Georgie: Well, not many people do train journeys these days. 

Tanya: Well, yeah, or any kind of journey. Yeah. Or standing in a queue. Gosh, where was I the other day — [crosstalk] standing in a queue for something. Yeah.

Georgie: Trains that don’t leave.

Tanya: Everyone was on their phone. And they might have been emailing the office or they might have been just generally looking at news websites or just scrolling on social media. But I think there are still really big benefits for us in having downtime. 

Our brains were not designed to be ‘on’ in inverted commas, 24/7. We do need that time when we relax, when we can rethink.

Georgie: Okay, amazing. Moving on from the book and looking at how technology is changing around us all the time, I think about Metaverse and audio devices. You’re currently doing a Masters on AI. We talked a bit already about wearables, the next frontier of technology. 

To what extent do you think we’re ready to navigate it and use these technologies in a healthy way?

Tanya: Gosh, about as ready as we were 10 years ago, when the internet exploded. I don’t think ready at all. I think Silicon Valley is ready. I think the people who are developing these tools are ready. I don’t think the general public has any idea what is about to hit them. 

And I think the issues are going to be around the immersiveness of the technology. So, if we think we have problems stepping away from it now, when it’s about full immersion, it’s going to be even more difficult to step away from. 

If you just think about the metaverse from time being, if we start engaging in the metaverse and things for education and things for our social life, it’s going to be quite hard to disconnect from that. 

And where AI is concerned, AI is already permeating every area of our life and people are very unaware of it. They’re very — I’m always amazed, and maybe people listening to this podcast are going to laugh when they hear this, how very intelligent people don’t realize that chatbots they deal with are automated. 

Who genuinely think, and these are bright people, Georgie, who think when they’re dealing with a chatbot, they really are dealing with a customer service rep at the end. And as we all know, 90% of those are AI generated and people get terribly frustrated. So, I think we’re really unprepared. 

One of the things we’ve been talking about recently in AI and the group of people I’ve been discussing it with is the ability to opt out. So, to say to somebody, for example, we were looking at AI and recruitment. There’s a huge amount of artificial intelligence at the moment in recruitment.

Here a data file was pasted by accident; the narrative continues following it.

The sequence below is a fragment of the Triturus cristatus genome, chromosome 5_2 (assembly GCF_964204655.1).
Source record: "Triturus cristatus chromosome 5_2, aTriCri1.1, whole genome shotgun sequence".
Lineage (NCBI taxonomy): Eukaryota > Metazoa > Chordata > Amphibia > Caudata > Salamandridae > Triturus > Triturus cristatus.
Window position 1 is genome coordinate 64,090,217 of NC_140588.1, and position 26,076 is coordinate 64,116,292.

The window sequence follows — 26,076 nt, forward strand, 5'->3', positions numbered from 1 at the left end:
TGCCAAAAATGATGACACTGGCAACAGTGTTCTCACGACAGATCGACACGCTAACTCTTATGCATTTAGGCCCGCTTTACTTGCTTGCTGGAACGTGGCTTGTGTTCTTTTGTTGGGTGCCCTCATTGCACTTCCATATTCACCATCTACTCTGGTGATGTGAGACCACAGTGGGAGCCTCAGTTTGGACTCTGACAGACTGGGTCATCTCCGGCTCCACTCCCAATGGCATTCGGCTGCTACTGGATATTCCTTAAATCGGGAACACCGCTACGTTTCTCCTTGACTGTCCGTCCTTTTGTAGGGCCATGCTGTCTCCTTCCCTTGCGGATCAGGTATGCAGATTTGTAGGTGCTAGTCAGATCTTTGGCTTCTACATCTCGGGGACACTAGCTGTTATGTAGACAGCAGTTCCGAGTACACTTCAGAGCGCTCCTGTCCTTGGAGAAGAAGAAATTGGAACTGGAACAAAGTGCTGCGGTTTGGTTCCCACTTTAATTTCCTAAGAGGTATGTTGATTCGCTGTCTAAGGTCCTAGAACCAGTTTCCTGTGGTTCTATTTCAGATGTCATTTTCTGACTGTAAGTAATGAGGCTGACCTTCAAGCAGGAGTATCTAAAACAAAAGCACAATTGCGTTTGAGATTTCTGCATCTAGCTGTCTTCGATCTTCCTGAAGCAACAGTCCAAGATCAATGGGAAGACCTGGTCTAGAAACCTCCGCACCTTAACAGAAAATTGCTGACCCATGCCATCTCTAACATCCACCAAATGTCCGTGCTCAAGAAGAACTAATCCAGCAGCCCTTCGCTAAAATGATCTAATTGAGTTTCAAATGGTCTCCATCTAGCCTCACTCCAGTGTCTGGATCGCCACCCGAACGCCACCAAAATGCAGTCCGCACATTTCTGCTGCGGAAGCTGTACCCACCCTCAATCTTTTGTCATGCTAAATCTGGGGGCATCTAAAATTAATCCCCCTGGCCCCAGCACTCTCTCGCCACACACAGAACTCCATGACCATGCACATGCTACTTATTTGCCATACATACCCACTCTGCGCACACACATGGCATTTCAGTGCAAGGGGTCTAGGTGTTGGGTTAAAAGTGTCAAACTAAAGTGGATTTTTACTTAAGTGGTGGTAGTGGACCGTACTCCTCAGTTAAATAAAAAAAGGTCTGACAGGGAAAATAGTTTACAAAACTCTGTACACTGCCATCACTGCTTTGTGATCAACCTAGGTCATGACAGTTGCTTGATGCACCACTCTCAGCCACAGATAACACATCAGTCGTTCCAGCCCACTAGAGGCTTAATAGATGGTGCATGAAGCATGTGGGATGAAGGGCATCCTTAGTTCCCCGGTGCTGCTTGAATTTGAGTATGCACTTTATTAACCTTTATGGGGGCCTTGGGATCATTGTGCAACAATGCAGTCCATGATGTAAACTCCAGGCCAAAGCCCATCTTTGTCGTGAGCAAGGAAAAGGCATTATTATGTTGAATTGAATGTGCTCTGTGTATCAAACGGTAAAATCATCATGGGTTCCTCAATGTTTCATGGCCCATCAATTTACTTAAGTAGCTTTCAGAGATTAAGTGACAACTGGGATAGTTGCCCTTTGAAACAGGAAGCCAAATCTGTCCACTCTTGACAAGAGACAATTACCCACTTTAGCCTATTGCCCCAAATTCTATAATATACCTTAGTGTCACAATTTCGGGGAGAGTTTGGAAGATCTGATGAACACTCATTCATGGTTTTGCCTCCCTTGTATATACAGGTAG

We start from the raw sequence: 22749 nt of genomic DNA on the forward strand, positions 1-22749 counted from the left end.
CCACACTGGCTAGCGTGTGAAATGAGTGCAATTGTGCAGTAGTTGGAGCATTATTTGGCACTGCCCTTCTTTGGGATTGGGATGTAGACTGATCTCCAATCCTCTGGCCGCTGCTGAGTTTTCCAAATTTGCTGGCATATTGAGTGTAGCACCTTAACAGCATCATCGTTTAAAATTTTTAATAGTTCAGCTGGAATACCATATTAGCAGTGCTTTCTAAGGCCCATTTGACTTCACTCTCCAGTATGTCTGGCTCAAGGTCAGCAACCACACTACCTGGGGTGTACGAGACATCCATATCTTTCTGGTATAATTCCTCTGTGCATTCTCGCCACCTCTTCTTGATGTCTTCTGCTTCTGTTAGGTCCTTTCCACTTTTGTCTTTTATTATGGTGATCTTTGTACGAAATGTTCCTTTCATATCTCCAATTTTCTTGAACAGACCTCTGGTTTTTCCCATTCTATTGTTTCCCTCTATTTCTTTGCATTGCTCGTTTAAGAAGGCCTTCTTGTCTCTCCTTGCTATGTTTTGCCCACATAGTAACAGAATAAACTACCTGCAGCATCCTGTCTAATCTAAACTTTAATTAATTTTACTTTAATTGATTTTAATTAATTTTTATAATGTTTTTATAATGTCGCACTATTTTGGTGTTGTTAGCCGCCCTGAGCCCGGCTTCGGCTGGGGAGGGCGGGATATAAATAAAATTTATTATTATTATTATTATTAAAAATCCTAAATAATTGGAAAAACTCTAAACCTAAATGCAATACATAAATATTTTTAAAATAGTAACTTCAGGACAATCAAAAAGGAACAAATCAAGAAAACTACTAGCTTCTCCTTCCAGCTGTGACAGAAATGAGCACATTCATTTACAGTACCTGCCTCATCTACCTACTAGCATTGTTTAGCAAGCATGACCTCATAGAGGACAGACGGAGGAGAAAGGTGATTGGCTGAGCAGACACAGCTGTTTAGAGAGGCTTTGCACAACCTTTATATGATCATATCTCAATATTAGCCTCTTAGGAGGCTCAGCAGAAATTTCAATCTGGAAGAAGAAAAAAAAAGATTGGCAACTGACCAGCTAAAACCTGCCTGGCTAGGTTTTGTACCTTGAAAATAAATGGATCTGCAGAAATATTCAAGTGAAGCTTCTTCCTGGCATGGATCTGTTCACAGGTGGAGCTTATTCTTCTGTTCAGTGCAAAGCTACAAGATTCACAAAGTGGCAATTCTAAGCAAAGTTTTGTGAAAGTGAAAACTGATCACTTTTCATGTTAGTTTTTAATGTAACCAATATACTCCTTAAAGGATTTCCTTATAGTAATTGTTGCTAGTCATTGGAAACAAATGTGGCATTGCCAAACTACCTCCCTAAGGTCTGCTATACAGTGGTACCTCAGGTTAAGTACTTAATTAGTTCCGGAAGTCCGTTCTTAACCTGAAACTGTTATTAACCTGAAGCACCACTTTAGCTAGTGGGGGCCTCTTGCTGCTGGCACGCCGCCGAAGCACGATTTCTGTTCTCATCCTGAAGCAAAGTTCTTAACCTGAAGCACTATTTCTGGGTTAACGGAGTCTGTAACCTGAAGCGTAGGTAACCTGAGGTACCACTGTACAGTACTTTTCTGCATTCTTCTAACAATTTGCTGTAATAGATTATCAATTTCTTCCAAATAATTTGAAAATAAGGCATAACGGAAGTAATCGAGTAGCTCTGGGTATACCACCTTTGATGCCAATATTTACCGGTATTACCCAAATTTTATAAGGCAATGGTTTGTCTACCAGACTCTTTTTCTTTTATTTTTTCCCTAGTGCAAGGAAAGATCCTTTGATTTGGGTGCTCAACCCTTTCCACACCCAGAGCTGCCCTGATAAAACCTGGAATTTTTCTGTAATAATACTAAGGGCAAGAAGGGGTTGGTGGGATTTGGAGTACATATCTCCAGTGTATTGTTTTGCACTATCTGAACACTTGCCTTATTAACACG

People are being recruited entirely through online processes that they’re being videoed. And then transcripts of their interview questions are being matched against ideal answers. And people are being shortlisted or in some cases, even offered a job on the basis of that. And yet, we know there’s terrible bias and there’s all sorts of problems and the AI, the technology that’s being used. 

I think we need to be able to opt out. I think a lot of these systems should have the facility. If tech companies genuinely believe that the majority of people want this technology, then allow the allegedly small percentage of people to say actually, I don’t want to be recruited this way, or I don’t want to apply for a loan this way. Or I don’t want to engage with you this way. 

Actually, I would like to talk to a customer service rep. I don’t want to deal with a chatbot. And maybe we’ll find that actually, I think if we don’t offer people the chance to opt out, at least while they’re learning the technology or getting their head around it. I think we’re going to find ourselves in big problems as a society.

Georgie: Yeah, it’s really interesting as well. And I think that point about how we’re already using it, I think it’s really important because a lot of people prepare themselves for the next step and think there will be a point where they can opt in or out or there’ll be suddenly a big step change, and we’ll be able to notice it and make an informed decision at that point. 

But I think, I personally feel like one of the biggest problems is because technology is evolving, literally by stealth every single day, you never really know when something is new. It’s always new. And so there isn’t this point where you get to choose suddenly to ask the right questions or not. It just needs to happen all the time.